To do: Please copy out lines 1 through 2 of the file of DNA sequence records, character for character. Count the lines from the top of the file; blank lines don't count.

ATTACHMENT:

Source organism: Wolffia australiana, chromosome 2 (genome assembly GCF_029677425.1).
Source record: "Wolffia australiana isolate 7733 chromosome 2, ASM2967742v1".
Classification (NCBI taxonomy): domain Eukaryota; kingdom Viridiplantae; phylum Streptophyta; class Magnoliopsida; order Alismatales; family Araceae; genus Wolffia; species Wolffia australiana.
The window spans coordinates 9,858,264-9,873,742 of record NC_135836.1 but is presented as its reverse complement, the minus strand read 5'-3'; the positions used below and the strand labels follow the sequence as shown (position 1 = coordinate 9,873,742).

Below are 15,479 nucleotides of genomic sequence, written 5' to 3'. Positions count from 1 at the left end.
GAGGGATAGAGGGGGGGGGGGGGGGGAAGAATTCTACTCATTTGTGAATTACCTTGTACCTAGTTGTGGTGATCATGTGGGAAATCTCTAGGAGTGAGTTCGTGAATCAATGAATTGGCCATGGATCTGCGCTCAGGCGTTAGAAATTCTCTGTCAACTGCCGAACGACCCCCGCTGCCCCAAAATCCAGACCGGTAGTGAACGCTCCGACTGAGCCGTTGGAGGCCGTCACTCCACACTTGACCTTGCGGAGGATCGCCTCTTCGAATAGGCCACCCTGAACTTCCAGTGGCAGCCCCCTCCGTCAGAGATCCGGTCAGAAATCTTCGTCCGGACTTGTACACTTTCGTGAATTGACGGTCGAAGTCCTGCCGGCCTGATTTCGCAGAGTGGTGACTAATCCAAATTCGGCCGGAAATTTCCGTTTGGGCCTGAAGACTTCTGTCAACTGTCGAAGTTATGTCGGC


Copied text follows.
Source organism: Wolffia australiana, chromosome 2 (genome assembly GCF_029677425.1).
Source record: "Wolffia australiana isolate 7733 chromosome 2, ASM2967742v1".